Office of the Vice President for Global Communications

Monday, December 21, 2009

Graduates sent off with inspirational words and music at Winter Commencement

In words and music, multi-faceted entertainer Jeff Daniels helped send U-M graduates into the world Sunday, telling them they owe it to themselves and everyone who helped them achieve their diplomas “to give everything you’ve got toward your life’s work, whatever it is.”

President Mary Sue Coleman congratulates a doctoral recipient and the child he brought with him as he received his diploma Sunday. (Photo by Scott Galvin, U-M Photo Services)

“Make it count. Make it have value. Make it matter,” said Daniels, an acclaimed film and stage actor, playwright and songwriter who grew up and still lives in nearby Chelsea.

He also issued a sobering reminder to the estimated 1,000 to 1,400 graduates at the 2009 Winter Commencement ceremonies in Crisler Arena: The world cares less about where they graduated than they might think.

“It’s a wonderful achievement. This is a fine university. But you’re going to find out tomorrow that the world doesn’t care. But you can change that. You can make them care,” he said. “And I ask that whatever it is you do, decide to do something that is your life’s work, that is your passion, that means something to you. This world is full of people who aren’t doing that.”

At the end of his address, Daniels surprised the crowd, which filled the arena’s lower level, by reaching for a guitar that had been hidden from view. At first he joked they were in for a “20-minute version of ‘Kumbaya,’” then closed with “The Michigan in Me,” a tender tribute to the qualities of his home state.

In line with the rest of Daniels message to the graduates, the song contained the line, “We’re only what we’re leaving behind.”

Regent Denise Ilitch congratulates commencement speaker Jeff Daniels as he receives his honorary degree hood from faculty representatives Michael Thouless, chair of the Senate Advisory Committee on University Affairs (right), and Bob Fraser, SACUA vice chair. (Photo by Scott Galvin, U-M Photo Services)

Daniels received an honorary doctorate of fine arts in recognition of his contributions to the state of Michigan. Daniels started the Purple Rose Theatre Co. of Chelsea in 1991 as a showcase for Midwest theatre professionals. He also is a national spokesperson for the Michigan Economic Development Council in television ads.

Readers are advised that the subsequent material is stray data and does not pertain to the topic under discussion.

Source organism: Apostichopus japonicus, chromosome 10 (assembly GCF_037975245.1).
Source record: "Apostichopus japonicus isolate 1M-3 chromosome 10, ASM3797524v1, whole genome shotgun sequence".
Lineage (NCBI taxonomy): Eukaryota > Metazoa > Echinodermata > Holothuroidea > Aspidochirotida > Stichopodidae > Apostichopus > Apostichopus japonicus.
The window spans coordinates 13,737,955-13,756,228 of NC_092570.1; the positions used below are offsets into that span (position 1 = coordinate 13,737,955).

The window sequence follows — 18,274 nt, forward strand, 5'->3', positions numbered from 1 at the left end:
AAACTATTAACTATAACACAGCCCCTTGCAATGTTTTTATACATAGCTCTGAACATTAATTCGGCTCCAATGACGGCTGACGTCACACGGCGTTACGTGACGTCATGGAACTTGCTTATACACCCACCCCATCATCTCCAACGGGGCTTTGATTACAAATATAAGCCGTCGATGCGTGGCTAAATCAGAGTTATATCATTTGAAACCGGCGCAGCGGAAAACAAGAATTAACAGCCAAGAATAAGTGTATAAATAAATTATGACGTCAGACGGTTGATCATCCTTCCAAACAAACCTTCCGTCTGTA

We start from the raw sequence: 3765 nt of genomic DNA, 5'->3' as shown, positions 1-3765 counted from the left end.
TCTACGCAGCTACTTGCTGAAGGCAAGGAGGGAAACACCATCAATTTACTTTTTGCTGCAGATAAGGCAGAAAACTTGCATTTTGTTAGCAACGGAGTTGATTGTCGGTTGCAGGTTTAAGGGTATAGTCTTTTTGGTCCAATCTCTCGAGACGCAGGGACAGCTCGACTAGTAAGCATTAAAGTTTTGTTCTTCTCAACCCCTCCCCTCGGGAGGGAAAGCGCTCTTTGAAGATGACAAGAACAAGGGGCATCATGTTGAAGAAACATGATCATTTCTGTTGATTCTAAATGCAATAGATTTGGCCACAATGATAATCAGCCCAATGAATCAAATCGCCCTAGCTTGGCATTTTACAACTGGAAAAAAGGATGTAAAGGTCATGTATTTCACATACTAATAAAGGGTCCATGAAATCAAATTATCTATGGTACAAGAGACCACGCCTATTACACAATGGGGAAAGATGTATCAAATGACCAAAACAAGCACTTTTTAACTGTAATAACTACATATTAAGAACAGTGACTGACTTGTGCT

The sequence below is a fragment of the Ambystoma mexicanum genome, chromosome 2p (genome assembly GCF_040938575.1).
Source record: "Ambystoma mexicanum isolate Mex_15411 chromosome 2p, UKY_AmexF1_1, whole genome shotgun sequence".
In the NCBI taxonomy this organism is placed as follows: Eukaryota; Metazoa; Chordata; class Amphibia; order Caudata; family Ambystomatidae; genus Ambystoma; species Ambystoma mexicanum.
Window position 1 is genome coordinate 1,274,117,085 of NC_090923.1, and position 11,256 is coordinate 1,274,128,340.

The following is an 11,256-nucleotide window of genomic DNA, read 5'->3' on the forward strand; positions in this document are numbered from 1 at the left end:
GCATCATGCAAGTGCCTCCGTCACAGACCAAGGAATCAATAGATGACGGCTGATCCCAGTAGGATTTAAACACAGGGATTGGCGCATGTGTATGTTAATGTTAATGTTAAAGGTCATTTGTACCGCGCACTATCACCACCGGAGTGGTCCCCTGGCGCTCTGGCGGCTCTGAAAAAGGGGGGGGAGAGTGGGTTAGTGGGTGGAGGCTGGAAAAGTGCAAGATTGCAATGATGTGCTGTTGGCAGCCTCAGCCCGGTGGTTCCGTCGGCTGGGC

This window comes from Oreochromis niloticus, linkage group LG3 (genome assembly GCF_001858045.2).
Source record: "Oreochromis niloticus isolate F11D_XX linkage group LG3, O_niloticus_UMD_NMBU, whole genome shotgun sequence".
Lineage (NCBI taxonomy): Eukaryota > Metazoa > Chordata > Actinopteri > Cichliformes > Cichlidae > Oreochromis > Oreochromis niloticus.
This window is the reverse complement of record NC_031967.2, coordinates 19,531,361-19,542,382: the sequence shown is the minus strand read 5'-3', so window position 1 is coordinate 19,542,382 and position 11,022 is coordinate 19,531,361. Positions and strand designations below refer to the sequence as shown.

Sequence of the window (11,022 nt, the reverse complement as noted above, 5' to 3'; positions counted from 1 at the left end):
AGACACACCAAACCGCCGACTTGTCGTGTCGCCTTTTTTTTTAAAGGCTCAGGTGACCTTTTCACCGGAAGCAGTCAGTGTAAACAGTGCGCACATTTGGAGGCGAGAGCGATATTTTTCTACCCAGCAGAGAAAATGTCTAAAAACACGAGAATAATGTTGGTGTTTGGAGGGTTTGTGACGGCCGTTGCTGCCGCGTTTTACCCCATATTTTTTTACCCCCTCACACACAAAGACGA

Also receiving honorary degrees Sunday were:

• Helen Thomas, a Detroit native and longtime journalist who has served the White House press corps during 10 presidencies.

• Edward Osborne Wilson, an entomologist and biological theorist whose research on ants has led to an understanding of social behavior and interdependence.

• Grace Lee Boggs, a labor and civil rights activist, writer and speaker from Detroit, who has been engaged in various social and political movements for more than six decades.

Read the full text of President Coleman's statement to the winter graduates.

President Mary Sue Coleman pointed to each of the recipients as embodying values that are the hallmarks of a degree from U-M.

“Creativity, critical thinking, curiosity and civic engagement. If we have done our job as faculty and administrators, you understand and appreciate the importance of these values,” Coleman said.

“Carry these values with you today as keepsakes of your Michigan education. They embody the Michigan Difference, that measure of academic excellence that sets our university apart from other institutions, and that defined your education.”

Provost Teresa Sullivan spoke of the mixed emotions shared by faculty at commencement.

A graduate waves to the crowd Sunday at the 2009 Winter Commencement in Crisler Arena. (Photo by Scott Galvin, U-M Photo Services)

“We are pleased to see you ready to begin the next phase of your lives. But we have enjoyed your company and we will feel your absence,” she said. “This occasion lets us reflect on how you have learned and grown — intellectually and personally — in your time here. In doing so, we realize anew the importance of our academic values of learning, teaching and continual discovery.”

In his remarks on behalf of the students, LSA graduate Vikrum Vora sounded a call similar to Daniels’ that his classmates “try new things.”

“Don’t be happy with the bare minimum. Don’t be happy with what’s expected, what’s given to us, what’s comfortable,” he said. “The best way that we can give back to Michigan is by using our education to create something. Take risks. Not small ones, not medium-sized ones, but big ones.”